Coffee…and maybe a cranberry-orange muffin, too. (Sorry, couldn’t resist!)

Auguest 27: Are there things we can let go of in order to be open to what is actually unfolding?

This is an excellent question for me. Generally, as a retired person for almost two years now, I have already let go of many things, and willingly, that related to my previous work. So I’ve got the “letting go” thing down fairly well.

Today, I set daily goals for myself that range from mundane chores to more creative things involving service, photography, rowing or writing, etc. Yet now and then moments of spontaneous opportunity come along when I have to remind myself that it’s okay to set aside what I had planned to do, and just say “yes,” let’s do it or “let’s go” and not look back, knowing that there’s always another day to do what I had planned for that hour or even the whole day. I’ve had to be mindful of this and practice it, actually, in order to truly “let go” with a measure of ease and honest acceptance.

August 28: In what ways can I “pay kindness forward?”

In the course of a day I try to look for opportunities to do a useful act or deed that benefits another person and, when possible, for it to happen without fanfare or mention. For me, it’s not about paying things, kindness or whatever forward, it’s about paying attention to where help or action may be needed. I think that the whole “pay it forward” cultural phenomenon, though worthy on its surface, can also get frantic at times to the point where paying whatever forward becomes more important than the “why” and the reason for it.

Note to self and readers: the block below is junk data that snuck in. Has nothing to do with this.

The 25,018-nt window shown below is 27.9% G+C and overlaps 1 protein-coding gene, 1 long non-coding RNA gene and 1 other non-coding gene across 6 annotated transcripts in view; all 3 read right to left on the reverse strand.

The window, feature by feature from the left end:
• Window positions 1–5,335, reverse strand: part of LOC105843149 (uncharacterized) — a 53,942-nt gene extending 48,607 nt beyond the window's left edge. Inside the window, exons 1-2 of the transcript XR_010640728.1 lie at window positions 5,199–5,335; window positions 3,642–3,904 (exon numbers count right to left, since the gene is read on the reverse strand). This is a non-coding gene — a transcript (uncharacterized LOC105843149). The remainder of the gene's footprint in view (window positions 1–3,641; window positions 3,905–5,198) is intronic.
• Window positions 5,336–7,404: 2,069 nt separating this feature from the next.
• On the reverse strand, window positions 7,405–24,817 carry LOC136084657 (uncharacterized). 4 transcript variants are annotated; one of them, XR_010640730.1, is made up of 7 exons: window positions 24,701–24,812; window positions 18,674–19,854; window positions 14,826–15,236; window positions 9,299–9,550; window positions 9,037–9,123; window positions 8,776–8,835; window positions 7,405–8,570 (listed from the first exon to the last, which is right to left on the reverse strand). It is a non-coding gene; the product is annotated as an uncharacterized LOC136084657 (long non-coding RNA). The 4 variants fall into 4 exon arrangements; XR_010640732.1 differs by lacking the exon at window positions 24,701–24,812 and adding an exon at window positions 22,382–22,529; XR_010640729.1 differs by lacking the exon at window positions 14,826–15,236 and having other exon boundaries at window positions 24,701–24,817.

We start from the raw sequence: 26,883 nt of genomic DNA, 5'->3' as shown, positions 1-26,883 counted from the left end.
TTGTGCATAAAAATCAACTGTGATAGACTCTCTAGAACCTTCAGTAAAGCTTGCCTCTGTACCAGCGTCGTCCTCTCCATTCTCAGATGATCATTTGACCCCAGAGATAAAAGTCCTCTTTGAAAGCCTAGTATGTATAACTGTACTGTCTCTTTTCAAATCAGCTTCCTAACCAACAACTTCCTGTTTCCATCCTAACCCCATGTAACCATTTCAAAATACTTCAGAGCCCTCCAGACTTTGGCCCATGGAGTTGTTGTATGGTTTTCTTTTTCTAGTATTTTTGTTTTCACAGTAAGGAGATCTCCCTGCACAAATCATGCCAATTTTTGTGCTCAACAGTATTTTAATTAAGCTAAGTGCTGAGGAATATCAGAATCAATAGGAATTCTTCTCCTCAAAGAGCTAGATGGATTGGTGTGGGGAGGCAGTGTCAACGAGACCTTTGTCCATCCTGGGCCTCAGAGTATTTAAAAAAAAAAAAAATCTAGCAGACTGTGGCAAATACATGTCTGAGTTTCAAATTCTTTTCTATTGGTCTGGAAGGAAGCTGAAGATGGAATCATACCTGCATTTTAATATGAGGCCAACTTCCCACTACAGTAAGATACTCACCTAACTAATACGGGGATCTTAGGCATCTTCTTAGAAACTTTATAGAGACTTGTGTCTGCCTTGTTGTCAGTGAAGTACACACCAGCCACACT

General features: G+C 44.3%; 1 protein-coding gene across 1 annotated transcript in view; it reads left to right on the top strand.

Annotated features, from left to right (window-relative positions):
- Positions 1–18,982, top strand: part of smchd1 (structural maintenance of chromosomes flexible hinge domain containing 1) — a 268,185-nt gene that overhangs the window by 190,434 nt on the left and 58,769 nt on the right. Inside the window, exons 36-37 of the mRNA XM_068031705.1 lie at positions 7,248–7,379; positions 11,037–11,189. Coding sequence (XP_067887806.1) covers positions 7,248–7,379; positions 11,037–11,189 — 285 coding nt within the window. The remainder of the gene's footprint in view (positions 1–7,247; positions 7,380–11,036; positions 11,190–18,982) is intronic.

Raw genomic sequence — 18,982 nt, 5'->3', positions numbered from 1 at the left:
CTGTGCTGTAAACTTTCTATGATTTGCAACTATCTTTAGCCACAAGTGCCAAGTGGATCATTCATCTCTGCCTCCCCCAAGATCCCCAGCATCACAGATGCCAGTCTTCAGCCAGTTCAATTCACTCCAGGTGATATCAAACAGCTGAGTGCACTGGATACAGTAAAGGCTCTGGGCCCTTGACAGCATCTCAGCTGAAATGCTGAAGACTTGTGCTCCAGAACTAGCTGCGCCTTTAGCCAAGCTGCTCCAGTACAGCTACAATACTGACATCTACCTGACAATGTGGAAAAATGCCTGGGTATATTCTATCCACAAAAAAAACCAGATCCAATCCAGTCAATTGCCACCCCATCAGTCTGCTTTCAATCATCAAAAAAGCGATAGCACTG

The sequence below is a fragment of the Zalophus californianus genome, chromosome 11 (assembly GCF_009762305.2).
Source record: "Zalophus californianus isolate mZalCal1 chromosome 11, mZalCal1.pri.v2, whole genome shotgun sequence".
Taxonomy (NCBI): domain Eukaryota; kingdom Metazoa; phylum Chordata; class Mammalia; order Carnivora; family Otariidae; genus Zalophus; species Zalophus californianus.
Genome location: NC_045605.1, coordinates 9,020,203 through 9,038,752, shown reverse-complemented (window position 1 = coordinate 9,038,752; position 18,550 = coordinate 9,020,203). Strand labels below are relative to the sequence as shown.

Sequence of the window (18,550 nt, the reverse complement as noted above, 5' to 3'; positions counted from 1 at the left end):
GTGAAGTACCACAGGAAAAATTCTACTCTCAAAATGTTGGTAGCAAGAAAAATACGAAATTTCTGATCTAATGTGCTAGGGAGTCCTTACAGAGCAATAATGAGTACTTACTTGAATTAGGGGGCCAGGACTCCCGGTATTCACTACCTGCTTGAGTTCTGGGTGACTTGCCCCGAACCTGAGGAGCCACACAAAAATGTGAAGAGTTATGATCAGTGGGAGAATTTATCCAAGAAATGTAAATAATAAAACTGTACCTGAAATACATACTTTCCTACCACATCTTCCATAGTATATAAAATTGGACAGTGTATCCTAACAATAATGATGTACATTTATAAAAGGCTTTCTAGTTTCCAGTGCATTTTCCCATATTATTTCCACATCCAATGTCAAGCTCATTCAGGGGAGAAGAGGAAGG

August 29: What is my wish for the world?

My wish is to wake up to a world where children have all the shelter and food that they need and are safe in their homes. I wish to wake up to a world where countries provide for the health of their citizens, where militaries need to hold bake sales to raise money to buy bombs. That’s the kind of world I’d like to wake up to.

August 30: What are some experiences that have shaped my spiritual life?

So many experiences, from subtle to profound, have shaped my spiritual life over the years that it’s hard to know where to begin. But here’s a worthy starter list:

An experience of Christ (not the Church) at work in my life,
followed by other powerful spiritual revelations of sources beyond the judeo-Christian traditions.
Being a Quaker.
Farming.
Photography.
Working with children.
Witnessing the birth of a child.
Having a family.
The spirit of music.
Being on and near the ocean.
Receiving and sharing the gift of healing.

August 31: How can I respond to a current challenge utilizing the wisdom and abilities of my “higher self”?

Seems to me that I can respond to a particular challenge without utilizing my “higher self” and, though it may not be pretty, I just might get lucky and succeed. This happens rarely, thank goodness and it’s nothing to be proud of. Conversely, when I respond to a challenge and employ the best of who and what I am as a person, emotionally and spiritually, my odds of succeeding and finishing “well” certainly increase. However, if I am fortified with my higher self in play and I still fail, then I have permission to walk away and to let it go knowing that I gave it my all.